In the Studio with Artist Adelaide Damoah

Painter Adelaide Damoah

The Hot Talent series of What’s Hot London? visits artists in their working environments to catch a glimpse of their creative processes and their atelier inspirations.

An artist in action with paintings in different stages of working progress offers a new slant on the finished work which we usually only catch hung and dry in a gallery space. Well this week it’s painter Adelaide Damoah showing us around her Woolwich studio, an impressive, airy and well lit space, the stored and half completed canvases testament to her ongoing development as a figurative artist.

This 39 year old British artist of Ghanian descent moved into the studio two years ago after a successful career in the pharmaceutical industry as a hospital sales specialist ended to make way for her creative vocation. She has been painting since 2005 and in that period has found her place as an intuitive figurative artist but is in no mood to rest on her laurels. Since her last exhibition at Camden Image Gallery in November 2015 she has experimented with a more abstract style which still embraces her love of text-branded human forms. Again, the canvases on her studio floor show her approaches to this. She tells how this change was prompted by a colleague who suggested she attempt a style of art so removed from what she is comfortable with that it challenged her.

She informs us this has evolved into using her own body as a paintbrush of sorts, covering herself in paint and making impressions on the canvas that are ‘of the figure’ but not classically figurative, while at the same time experimental. Only too aware of the hyper-sexualisation of the black female body, she maintains that this is far removed from what she intends to explore with her work. This portfolio inevitably incorporates both gender and race but she points out it is not the only aspect. The influences of Cuban-American ‘earth-body’ artist Ana Mendieta pretty evident here but also a self-confessed admiration for Jean-Michel Basquiat driving her more expressive channels.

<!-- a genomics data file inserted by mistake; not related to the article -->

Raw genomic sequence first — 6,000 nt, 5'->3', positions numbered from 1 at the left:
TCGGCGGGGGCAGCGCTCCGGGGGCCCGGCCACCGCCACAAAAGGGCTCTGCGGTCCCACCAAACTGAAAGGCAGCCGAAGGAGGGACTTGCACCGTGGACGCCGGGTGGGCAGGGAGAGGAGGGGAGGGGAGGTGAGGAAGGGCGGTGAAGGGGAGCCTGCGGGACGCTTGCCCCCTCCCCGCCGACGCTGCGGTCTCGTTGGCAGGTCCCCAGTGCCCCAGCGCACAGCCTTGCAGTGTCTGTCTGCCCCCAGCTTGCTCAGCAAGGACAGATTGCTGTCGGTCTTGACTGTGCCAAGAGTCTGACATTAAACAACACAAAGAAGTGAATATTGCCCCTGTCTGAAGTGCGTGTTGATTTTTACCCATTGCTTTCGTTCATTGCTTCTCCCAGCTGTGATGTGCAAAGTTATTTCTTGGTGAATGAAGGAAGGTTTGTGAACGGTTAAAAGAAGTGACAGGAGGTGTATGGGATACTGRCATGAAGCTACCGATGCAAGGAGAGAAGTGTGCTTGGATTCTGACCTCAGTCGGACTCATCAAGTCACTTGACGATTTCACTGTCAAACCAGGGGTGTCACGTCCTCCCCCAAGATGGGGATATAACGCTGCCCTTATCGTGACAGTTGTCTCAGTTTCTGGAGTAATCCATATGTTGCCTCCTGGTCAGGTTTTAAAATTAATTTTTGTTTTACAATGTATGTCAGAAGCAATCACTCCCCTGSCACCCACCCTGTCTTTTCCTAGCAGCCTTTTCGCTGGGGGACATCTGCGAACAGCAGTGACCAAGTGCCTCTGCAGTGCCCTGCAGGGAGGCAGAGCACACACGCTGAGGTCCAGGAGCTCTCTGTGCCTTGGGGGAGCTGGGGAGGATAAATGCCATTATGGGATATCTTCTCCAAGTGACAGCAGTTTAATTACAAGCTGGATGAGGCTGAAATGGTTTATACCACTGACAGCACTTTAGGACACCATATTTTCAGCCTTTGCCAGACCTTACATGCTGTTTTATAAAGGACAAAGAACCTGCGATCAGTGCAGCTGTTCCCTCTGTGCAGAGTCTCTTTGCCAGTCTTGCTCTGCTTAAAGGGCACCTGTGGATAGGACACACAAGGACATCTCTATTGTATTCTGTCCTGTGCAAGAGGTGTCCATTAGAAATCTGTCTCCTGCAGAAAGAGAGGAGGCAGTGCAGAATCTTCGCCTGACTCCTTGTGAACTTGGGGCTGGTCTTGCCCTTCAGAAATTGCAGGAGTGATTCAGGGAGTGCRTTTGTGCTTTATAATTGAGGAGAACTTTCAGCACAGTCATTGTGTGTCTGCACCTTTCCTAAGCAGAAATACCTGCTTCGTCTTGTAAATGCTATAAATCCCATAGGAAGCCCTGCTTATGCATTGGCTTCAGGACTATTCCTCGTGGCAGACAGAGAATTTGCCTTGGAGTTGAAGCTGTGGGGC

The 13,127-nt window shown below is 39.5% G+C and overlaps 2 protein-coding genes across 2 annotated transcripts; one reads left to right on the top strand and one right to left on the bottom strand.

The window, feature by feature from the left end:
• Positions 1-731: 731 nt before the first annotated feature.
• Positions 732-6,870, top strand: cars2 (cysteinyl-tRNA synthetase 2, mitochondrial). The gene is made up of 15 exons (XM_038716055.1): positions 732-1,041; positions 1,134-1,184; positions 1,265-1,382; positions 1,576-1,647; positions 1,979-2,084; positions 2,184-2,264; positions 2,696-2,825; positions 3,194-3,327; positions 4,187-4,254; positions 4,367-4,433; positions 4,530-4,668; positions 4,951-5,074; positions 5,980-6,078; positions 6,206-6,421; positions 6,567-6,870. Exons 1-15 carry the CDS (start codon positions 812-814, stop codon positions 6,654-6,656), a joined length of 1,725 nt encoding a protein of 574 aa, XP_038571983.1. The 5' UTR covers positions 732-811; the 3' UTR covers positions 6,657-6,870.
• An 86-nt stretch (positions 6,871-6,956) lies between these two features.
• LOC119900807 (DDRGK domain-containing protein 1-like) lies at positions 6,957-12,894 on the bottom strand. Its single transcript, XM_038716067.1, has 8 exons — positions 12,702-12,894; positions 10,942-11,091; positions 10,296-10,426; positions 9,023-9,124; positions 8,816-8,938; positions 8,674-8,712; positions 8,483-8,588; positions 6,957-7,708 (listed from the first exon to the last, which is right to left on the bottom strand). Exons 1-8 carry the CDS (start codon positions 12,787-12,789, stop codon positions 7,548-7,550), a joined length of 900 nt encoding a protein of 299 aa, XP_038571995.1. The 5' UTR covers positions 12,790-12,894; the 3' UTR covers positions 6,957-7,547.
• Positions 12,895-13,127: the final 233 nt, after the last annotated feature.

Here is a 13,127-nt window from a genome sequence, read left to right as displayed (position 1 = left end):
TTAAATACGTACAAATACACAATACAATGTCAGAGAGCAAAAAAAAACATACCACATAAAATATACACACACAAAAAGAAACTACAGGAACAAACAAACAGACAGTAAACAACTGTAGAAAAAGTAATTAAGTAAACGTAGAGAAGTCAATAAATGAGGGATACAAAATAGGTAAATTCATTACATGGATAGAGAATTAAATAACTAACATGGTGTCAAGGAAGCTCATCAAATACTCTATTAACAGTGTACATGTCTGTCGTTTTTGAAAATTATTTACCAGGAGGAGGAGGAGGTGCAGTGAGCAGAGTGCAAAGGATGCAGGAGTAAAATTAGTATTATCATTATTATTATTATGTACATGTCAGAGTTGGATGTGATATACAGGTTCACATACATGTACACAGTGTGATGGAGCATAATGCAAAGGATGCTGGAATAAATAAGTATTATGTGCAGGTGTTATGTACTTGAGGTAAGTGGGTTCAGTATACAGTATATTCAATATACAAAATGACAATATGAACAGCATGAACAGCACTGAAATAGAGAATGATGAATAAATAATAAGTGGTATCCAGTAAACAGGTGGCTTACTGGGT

Adelaide Damaoh uses her body as a living paint brush

Among the eye-catching completed pieces on view is the unambiguously titled Broken. Two naked dancing women joined at the wrist like one entity, the arms bleed at the point of fusion. The female form and dance are the gestural study in much of the work displayed on these walls. Some featuring the same set of models, all captured in different dance poses. They set the tone of the studio environment, fashioning it with energy, drama, movement, a combative grace that no doubt sets it stamp on what she later produces on canvas.

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Eddie Saint-Jean

Eddie Saint-Jean is an arts reviewer with a background in art theory, film and theatre.

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